Create video content
The rise of TikTok over the past three years is evidence enough that video content is what the people want. And with more people under 50 using Pinterest each year, it’s time to focus on alternative types of visual pins.
Reports show that Gen Z is 16% more likely to buy from a digital video ad than other generations, so if your brand is looking to attract a younger demographic, videos are going to be your best choice. Pinterest search results are prime real estate for video pins, which draw attention away from static images and are still the minority among total pins on the site. Pinterest recommends that video pins be 6-15 seconds in length, and in a 1:1 (square) or 4:5 or 9:16 (vertical) aspect ratio.
Making your pin searchable
1. Keyword research
As you would with any other SEO work, start with keyword research. Use the same tools, like Google Keyword Planner, Semrush, or Ahrefs to put together a list of targeted words and phrases that you think Pinterest users will be searching for.
Align your Pinterest keyword research with the SEO content you’re already creating on your site, and vice versa. Having attractive pin graphics is one thing, but you need somewhere educational, inspirational, or entertaining for users to go to once they click the link in your pin.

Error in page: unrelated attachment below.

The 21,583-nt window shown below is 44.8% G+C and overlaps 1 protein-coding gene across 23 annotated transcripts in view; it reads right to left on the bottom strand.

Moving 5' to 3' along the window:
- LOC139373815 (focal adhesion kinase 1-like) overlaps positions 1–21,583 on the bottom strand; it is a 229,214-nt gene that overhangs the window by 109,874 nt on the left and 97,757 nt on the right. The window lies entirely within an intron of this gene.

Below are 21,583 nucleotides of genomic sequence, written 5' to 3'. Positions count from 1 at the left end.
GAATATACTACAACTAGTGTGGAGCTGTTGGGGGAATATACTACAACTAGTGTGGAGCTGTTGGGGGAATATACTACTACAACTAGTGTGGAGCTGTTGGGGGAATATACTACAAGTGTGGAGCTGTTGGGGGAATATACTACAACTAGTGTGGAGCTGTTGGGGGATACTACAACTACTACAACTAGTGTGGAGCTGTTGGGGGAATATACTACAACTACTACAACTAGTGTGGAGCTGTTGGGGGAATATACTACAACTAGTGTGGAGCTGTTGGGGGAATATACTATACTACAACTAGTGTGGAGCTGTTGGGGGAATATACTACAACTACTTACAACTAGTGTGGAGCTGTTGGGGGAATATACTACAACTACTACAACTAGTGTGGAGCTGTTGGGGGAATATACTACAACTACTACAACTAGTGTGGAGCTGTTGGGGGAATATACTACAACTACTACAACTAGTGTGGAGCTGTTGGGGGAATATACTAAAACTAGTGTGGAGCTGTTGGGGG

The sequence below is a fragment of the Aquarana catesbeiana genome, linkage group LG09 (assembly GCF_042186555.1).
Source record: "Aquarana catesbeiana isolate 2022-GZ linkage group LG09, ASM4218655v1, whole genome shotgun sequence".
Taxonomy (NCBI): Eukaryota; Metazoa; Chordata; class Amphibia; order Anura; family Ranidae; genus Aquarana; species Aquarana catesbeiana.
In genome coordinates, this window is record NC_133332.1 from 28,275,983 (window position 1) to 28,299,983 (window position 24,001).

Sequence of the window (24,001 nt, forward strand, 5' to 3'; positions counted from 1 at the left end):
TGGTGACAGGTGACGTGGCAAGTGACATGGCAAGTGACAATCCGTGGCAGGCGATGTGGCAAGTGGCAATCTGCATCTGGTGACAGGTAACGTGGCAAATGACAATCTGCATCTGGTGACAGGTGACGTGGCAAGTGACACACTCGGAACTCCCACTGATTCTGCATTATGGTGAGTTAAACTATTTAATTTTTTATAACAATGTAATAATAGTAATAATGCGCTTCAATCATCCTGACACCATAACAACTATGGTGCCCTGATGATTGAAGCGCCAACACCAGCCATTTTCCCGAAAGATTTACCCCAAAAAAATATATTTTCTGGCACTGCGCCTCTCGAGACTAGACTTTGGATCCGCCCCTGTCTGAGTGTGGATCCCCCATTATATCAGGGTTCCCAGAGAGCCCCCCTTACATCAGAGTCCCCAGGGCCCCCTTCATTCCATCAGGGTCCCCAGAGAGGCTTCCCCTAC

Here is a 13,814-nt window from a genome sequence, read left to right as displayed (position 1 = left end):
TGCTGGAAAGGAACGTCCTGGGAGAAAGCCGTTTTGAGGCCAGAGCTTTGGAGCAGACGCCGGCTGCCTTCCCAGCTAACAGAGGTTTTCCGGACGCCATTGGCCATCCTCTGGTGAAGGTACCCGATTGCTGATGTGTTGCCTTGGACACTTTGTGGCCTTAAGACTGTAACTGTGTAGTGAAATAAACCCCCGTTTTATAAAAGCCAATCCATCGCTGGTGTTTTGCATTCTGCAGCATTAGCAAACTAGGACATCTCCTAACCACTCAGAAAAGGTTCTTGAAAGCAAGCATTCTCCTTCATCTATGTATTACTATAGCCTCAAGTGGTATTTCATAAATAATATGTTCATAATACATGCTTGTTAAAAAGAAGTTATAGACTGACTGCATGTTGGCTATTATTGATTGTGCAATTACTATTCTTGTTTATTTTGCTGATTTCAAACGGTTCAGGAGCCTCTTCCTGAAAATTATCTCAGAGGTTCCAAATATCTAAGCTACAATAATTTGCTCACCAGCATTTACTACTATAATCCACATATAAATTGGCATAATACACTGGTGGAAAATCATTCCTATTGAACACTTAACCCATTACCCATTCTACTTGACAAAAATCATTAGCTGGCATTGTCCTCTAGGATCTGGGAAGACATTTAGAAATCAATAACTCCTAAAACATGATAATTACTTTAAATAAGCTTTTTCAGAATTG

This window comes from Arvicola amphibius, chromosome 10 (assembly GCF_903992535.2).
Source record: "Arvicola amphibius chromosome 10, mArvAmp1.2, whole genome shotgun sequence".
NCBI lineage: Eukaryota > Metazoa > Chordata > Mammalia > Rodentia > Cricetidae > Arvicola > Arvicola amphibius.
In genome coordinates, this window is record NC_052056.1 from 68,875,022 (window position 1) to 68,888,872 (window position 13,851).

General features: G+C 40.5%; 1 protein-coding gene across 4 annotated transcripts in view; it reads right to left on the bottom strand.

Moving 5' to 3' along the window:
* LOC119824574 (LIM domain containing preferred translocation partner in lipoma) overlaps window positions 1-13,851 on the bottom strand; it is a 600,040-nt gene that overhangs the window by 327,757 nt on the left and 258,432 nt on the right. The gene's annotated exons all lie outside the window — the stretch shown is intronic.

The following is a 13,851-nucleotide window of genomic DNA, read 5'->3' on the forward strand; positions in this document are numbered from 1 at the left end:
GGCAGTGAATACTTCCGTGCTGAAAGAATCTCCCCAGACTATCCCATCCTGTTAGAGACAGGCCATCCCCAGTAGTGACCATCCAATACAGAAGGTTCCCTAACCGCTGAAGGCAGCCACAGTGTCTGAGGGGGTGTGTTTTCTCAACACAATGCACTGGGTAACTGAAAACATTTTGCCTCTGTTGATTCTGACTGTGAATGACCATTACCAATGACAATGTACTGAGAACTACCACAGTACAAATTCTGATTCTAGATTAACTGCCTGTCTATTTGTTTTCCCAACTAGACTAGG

2. Image optimization
Much like you would for your website, don’t forget about image optimization. Strategically rename your image files before uploading them to Pinterest, and use relevant alt text and descriptions when you save them. Combine this with your keyword research to make data-informed decisions on how best to optimize your visual content.
You should also think carefully about what you name the boards that house each individual pin. Boards also have a description area, so group pins into similar topic clusters that you would use in on-site content for your business blog or resources section of your website. Link to the most relevant on-site content for each pin, and include links to your Pinterest within your on-site copy to benefit from reciprocal linking.
3. Don’t forget about your profile
Profiles can show up in search results as often as individual pins and boards. Optimization of a profile can be harder as you need to be broader when writing the single description. But you can still make use of keywords here, along with including a link to your website.
It’s also important to engage with other Pinterest users from your own profile. Don’t simply spend your time uploading your own pins and hoping for the best. Instead, allocate some time each week to comment on and repin other content to your own boards. An active account sends positive signals to Pinterest that you’re a frequent user, which ultimately helps boost your overall profile across the site.
There are limitations to Pinterest SEO, just like any algorithm-based search engine. But overall, businesses shouldn’t overlook this platform and the possibilities it opens up when trying to connect with new audiences and improve brand awareness via organic marketing.